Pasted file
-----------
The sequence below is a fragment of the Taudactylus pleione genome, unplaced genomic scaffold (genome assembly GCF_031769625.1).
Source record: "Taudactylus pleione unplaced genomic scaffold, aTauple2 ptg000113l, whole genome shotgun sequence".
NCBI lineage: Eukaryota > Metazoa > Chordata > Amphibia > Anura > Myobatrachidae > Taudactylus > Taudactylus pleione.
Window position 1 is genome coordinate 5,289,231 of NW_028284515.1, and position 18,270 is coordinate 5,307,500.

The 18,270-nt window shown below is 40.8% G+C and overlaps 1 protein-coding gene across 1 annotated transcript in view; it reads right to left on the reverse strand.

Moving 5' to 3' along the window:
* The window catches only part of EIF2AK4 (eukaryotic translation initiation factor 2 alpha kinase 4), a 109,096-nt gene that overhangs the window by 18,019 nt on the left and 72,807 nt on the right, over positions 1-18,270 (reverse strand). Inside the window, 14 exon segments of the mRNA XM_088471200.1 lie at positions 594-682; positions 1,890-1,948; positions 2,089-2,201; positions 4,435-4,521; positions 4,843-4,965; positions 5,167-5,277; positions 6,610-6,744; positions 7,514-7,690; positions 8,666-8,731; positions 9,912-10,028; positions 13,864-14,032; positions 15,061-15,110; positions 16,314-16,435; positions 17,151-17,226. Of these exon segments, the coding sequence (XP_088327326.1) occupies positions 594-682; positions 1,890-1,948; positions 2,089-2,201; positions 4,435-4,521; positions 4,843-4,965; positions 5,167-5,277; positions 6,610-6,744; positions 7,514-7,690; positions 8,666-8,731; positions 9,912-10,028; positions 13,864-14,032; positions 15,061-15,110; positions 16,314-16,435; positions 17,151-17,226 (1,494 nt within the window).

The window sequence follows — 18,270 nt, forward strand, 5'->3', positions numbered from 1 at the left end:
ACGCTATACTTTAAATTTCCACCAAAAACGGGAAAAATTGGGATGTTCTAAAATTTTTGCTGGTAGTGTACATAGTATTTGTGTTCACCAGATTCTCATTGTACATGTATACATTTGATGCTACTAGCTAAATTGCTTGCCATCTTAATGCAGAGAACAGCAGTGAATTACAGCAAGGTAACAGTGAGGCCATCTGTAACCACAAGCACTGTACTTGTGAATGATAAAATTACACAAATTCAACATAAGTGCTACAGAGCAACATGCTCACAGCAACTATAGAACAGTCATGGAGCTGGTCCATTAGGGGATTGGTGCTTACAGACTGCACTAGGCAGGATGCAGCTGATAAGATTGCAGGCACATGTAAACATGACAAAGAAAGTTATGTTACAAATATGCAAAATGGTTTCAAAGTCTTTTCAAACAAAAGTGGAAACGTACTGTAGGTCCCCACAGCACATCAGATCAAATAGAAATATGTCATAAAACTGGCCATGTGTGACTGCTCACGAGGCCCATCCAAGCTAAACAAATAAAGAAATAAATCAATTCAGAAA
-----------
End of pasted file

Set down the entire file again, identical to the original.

The sequence below is a fragment of the Taudactylus pleione genome, unplaced genomic scaffold (genome assembly GCF_031769625.1).
Source record: "Taudactylus pleione unplaced genomic scaffold, aTauple2 ptg000113l, whole genome shotgun sequence".
NCBI lineage: Eukaryota > Metazoa > Chordata > Amphibia > Anura > Myobatrachidae > Taudactylus > Taudactylus pleione.
Window position 1 is genome coordinate 5,289,231 of NW_028284515.1, and position 18,270 is coordinate 5,307,500.

The 18,270-nt window shown below is 40.8% G+C and overlaps 1 protein-coding gene across 1 annotated transcript in view; it reads right to left on the reverse strand.

Moving 5' to 3' along the window:
* The window catches only part of EIF2AK4 (eukaryotic translation initiation factor 2 alpha kinase 4), a 109,096-nt gene that overhangs the window by 18,019 nt on the left and 72,807 nt on the right, over positions 1-18,270 (reverse strand). Inside the window, 14 exon segments of the mRNA XM_088471200.1 lie at positions 594-682; positions 1,890-1,948; positions 2,089-2,201; positions 4,435-4,521; positions 4,843-4,965; positions 5,167-5,277; positions 6,610-6,744; positions 7,514-7,690; positions 8,666-8,731; positions 9,912-10,028; positions 13,864-14,032; positions 15,061-15,110; positions 16,314-16,435; positions 17,151-17,226. Of these exon segments, the coding sequence (XP_088327326.1) occupies positions 594-682; positions 1,890-1,948; positions 2,089-2,201; positions 4,435-4,521; positions 4,843-4,965; positions 5,167-5,277; positions 6,610-6,744; positions 7,514-7,690; positions 8,666-8,731; positions 9,912-10,028; positions 13,864-14,032; positions 15,061-15,110; positions 16,314-16,435; positions 17,151-17,226 (1,494 nt within the window).

The window sequence follows — 18,270 nt, forward strand, 5'->3', positions numbered from 1 at the left end:
ACGCTATACTTTAAATTTCCACCAAAAACGGGAAAAATTGGGATGTTCTAAAATTTTTGCTGGTAGTGTACATAGTATTTGTGTTCACCAGATTCTCATTGTACATGTATACATTTGATGCTACTAGCTAAATTGCTTGCCATCTTAATGCAGAGAACAGCAGTGAATTACAGCAAGGTAACAGTGAGGCCATCTGTAACCACAAGCACTGTACTTGTGAATGATAAAATTACACAAATTCAACATAAGTGCTACAGAGCAACATGCTCACAGCAACTATAGAACAGTCATGGAGCTGGTCCATTAGGGGATTGGTGCTTACAGACTGCACTAGGCAGGATGCAGCTGATAAGATTGCAGGCACATGTAAACATGACAAAGAAAGTTATGTTACAAATATGCAAAATGGTTTCAAAGTCTTTTCAAACAAAAGTGGAAACGTACTGTAGGTCCCCACAGCACATCAGATCAAATAGAAATATGTCATAAAACTGGCCATGTGTGACTGCTCACGAGGCCCATCCAAGCTAAACAAATAAAGAAATAAATCAATTCAGAAA